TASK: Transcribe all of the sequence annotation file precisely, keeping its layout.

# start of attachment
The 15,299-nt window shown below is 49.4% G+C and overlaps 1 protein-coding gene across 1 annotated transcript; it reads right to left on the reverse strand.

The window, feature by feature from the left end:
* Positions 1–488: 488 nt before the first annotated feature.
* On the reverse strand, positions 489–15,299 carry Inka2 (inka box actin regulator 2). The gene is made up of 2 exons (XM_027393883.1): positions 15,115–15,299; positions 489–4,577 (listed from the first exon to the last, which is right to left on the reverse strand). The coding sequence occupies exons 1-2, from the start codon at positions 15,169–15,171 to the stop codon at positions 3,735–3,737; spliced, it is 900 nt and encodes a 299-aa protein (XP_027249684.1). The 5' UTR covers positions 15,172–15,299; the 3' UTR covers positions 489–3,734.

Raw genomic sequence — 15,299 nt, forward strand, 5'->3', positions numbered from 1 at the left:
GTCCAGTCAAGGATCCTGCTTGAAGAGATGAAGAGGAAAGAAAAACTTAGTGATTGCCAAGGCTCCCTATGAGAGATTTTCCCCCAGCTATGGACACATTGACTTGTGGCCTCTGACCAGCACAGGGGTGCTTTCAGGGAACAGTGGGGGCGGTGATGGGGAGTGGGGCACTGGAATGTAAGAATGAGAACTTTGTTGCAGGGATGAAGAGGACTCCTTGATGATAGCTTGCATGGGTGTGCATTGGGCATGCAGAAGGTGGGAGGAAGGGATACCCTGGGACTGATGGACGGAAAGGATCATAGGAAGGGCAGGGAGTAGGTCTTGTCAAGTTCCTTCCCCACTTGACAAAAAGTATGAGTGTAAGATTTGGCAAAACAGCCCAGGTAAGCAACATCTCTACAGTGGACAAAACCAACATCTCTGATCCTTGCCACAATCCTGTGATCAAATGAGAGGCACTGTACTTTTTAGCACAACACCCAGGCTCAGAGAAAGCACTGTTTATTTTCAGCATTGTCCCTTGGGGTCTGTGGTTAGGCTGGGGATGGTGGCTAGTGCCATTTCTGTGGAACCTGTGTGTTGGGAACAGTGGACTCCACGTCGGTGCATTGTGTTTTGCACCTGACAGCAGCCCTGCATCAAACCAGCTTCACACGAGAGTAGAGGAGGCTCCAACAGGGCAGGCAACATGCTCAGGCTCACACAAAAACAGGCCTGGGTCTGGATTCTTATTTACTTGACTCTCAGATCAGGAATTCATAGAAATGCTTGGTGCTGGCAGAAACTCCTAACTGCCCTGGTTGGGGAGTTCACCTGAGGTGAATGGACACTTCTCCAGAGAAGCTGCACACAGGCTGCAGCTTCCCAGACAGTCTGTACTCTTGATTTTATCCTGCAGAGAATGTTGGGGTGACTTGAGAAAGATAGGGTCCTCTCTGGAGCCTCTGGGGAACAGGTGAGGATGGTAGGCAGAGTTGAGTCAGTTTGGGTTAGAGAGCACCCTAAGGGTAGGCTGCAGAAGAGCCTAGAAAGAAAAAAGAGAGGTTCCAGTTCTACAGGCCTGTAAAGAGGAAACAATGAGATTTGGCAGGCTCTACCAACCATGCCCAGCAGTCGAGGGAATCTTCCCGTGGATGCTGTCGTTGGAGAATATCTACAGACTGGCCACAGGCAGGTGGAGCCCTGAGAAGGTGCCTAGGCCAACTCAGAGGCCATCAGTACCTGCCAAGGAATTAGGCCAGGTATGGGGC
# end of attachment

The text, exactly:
The 15,299-nt window shown below is 49.4% G+C and overlaps 1 protein-coding gene across 1 annotated transcript; it reads right to left on the reverse strand.

The window, feature by feature from the left end:
* Positions 1–488: 488 nt before the first annotated feature.
* On the reverse strand, positions 489–15,299 carry Inka2 (inka box actin regulator 2). The gene is made up of 2 exons (XM_027393883.1): positions 15,115–15,299; positions 489–4,577 (listed from the first exon to the last, which is right to left on the reverse strand). The coding sequence occupies exons 1-2, from the start codon at positions 15,169–15,171 to the stop codon at positions 3,735–3,737; spliced, it is 900 nt and encodes a 299-aa protein (XP_027249684.1). The 5' UTR covers positions 15,172–15,299; the 3' UTR covers positions 489–3,734.

Raw genomic sequence — 15,299 nt, forward strand, 5'->3', positions numbered from 1 at the left:
GTCCAGTCAAGGATCCTGCTTGAAGAGATGAAGAGGAAAGAAAAACTTAGTGATTGCCAAGGCTCCCTATGAGAGATTTTCCCCCAGCTATGGACACATTGACTTGTGGCCTCTGACCAGCACAGGGGTGCTTTCAGGGAACAGTGGGGGCGGTGATGGGGAGTGGGGCACTGGAATGTAAGAATGAGAACTTTGTTGCAGGGATGAAGAGGACTCCTTGATGATAGCTTGCATGGGTGTGCATTGGGCATGCAGAAGGTGGGAGGAAGGGATACCCTGGGACTGATGGACGGAAAGGATCATAGGAAGGGCAGGGAGTAGGTCTTGTCAAGTTCCTTCCCCACTTGACAAAAAGTATGAGTGTAAGATTTGGCAAAACAGCCCAGGTAAGCAACATCTCTACAGTGGACAAAACCAACATCTCTGATCCTTGCCACAATCCTGTGATCAAATGAGAGGCACTGTACTTTTTAGCACAACACCCAGGCTCAGAGAAAGCACTGTTTATTTTCAGCATTGTCCCTTGGGGTCTGTGGTTAGGCTGGGGATGGTGGCTAGTGCCATTTCTGTGGAACCTGTGTGTTGGGAACAGTGGACTCCACGTCGGTGCATTGTGTTTTGCACCTGACAGCAGCCCTGCATCAAACCAGCTTCACACGAGAGTAGAGGAGGCTCCAACAGGGCAGGCAACATGCTCAGGCTCACACAAAAACAGGCCTGGGTCTGGATTCTTATTTACTTGACTCTCAGATCAGGAATTCATAGAAATGCTTGGTGCTGGCAGAAACTCCTAACTGCCCTGGTTGGGGAGTTCACCTGAGGTGAATGGACACTTCTCCAGAGAAGCTGCACACAGGCTGCAGCTTCCCAGACAGTCTGTACTCTTGATTTTATCCTGCAGAGAATGTTGGGGTGACTTGAGAAAGATAGGGTCCTCTCTGGAGCCTCTGGGGAACAGGTGAGGATGGTAGGCAGAGTTGAGTCAGTTTGGGTTAGAGAGCACCCTAAGGGTAGGCTGCAGAAGAGCCTAGAAAGAAAAAAGAGAGGTTCCAGTTCTACAGGCCTGTAAAGAGGAAACAATGAGATTTGGCAGGCTCTACCAACCATGCCCAGCAGTCGAGGGAATCTTCCCGTGGATGCTGTCGTTGGAGAATATCTACAGACTGGCCACAGGCAGGTGGAGCCCTGAGAAGGTGCCTAGGCCAACTCAGAGGCCATCAGTACCTGCCAAGGAATTAGGCCAGGTATGGGGC